Sunday, July 26, 2015


J. Rasmus Brandt, Marina Prusac, Håkon Roland (ed.), Death and Changing Rituals: Function and Meaning in Ancient Funerary Practices. Studies in funerary archaeology, 7. Oxford; Philadelphia: Oxbow Books, 2015. Pp. xix, 456. ISBN 9781782976394. $70.00.

Reviewed by Dorian Borbonus, University of Dayton (

Version at BMCR home site


The fourteen conference papers in this collection explore chronological changes in funerary rituals and advance theoretical approaches that help explain such changes. The case studies range from the Mesolithic to the Early Modern periods and concentrate on European contexts. They are arranged chronologically, with four contributions on prehistory, one Etruscan, three Roman imperial, two late antique, three medieval and one early modern. The opening chapter briefly sets out five themes that characterize, to varying degrees, all subsequent contributions: change versus continuity, the relationship between practice and belief, the treatment and deposition of bodies, burial location and grave goods, and ritual and commemorative processes.

Overall, there may be more variety than commonality between the chapters, not only in terms of the broad coverage, but also in terms of the level of detail, the favored interpretive approach and theoretical perspective, and the emphasis on eschatological versus secular aspects of funerary ritual. It is difficult to navigate among the different positions, because the authors rarely reference other contributions in the same volume. There is no concluding chapter and the aforementioned introduction sets out rather general connections. The lack of cohesion is not necessarily a problem, because the collection still provides a wealth of information, on both specific scenarios and the methodological challenges of funerary archaeology. It does mean, however, that this book does not advance a unified message and readers will be likely to consult it for individual contributions. This is why the remainder of this review treats each chapter on its own terms.

Liv Nilsson Stutz rehearses a theoretical model that visualizes mortuary ritual primarily as a practice. This approach attempts to capitalize on the ability of archaeological research to document "people's actions" (5) rather than symbolic meaning. The Victorian cremation debate and American open casket burials are used to illustrate this theory and Mesolithic Baltic cemeteries constitute a prehistoric test case. The author acknowledges that the "rich historical record" (11) is missing in the latter scenario, and the explanations for ritual change necessarily offer only tentative suggestions on their meaning.

Andrea Dolfini's chapter traces the switch from Neolithic intra-settlement burial to Copper Age extramural cemeteries. Countering processual models that explain this change with increasing social stratification, the author proposes that nucleated cemeteries articulated a group identity at a time when increasing mobility and scattered habitation undermined group feeling in villages. Many of the new practices actually preserve "the basic tenets of the Neolithic burial programme" (35) and, consequently, changes in ritual do not necessarily imply changes in meaning. Overall, the historic reconstruction is quite plausible, but it also ventures into speculative grounds, especially when it comes to the cosmological significance of rituals.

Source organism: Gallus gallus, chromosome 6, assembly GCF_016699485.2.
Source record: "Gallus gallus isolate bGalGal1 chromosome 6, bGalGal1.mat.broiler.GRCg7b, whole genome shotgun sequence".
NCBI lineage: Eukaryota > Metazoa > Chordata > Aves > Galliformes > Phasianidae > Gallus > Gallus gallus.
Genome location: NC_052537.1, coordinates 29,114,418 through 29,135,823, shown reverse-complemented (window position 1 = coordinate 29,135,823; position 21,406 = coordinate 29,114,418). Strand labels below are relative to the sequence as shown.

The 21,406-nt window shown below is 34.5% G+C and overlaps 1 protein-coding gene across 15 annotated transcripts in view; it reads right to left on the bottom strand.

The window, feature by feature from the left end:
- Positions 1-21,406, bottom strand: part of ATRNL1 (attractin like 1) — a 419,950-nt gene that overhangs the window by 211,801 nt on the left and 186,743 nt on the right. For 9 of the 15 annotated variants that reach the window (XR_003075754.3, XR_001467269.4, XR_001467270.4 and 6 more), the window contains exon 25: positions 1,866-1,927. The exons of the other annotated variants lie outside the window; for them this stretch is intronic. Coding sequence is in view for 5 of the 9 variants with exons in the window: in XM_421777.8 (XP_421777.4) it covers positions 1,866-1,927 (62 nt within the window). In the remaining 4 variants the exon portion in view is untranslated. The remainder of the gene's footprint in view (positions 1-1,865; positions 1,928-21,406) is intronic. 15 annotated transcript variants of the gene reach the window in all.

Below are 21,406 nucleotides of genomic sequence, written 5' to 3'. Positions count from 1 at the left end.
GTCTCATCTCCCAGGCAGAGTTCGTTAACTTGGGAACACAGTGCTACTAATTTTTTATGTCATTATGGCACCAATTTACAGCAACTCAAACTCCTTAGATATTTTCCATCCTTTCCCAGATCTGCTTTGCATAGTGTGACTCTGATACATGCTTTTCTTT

Chris Fowler reviews van Gennep's theoretical model of rites of passage and applies it to final Neolithic and Early Bronze Age burials in Northumberland. The chapter successfully demonstrates that the switch from inhumation to cremation was part of a much wider transformation of funerary rites that probably mirrors an emerging sense of community. The chapter's exhaustive treatment of the material evidence obscures the trends and correlations in the data, but the theoretical insight that funerary rites are not solely reflective of identities but actively transform identities is valuable.

Heinrich Härke and Andrej Belinskij summarize the fascinating history of a Caucasian cemetery over almost two millennia. They provide a few hypothetical speculations about eschatological changes, but their main argument clearly demonstrates that ritual changes correlate to ethnic, economic, and social parameters of the different historical phases. The conclusion that these factors are all interrelated leads to the important reminder that single-cause explanations are usually too simplistic to account for complex historical changes. The discussion privileges an "elite plot" (96) of the cemetery; hence, the chapter does not cover the ways in which the observed historical changes affected other sectors of society.

J. Rasmus Brandt traces a switch in Etruscan tomb paintings from earlier scenes depicting funerary rituals to later scenes of the otherworldly passage to the underworld. The argument is a systematic application of van Gennep's theoretical model of rites of passage to the ritual actions that the paintings imply. This leads to the conclusion that the rituals and beliefs that shaped responses to death did not fundamentally change over time and the switch towards otherworldly scenes merely represents the dissolution of a taboo against such scenes (which, consequently, already existed in the Etruscan imagination without a need to depict them).

Sven Ahrens presents a comprehensive survey of cremation in Asia Minor through a detailed table and corresponding distribution maps. The survey reveals fluctuations in cremation over time, from a low during the Classical period, through a comeback during the Hellenistic and Roman Imperial periods, to a general decline in the second and third centuries CE. The overall pattern is explained through external phenomena, such as Persian purity laws, Macedonian migration, and Roman cultural preferences, but the author also points out that broad trends can be overshadowed by individual circumstances. In contrast to previous chapters, Ahrens makes little use of anthropological theory and focuses more on social change than beliefs.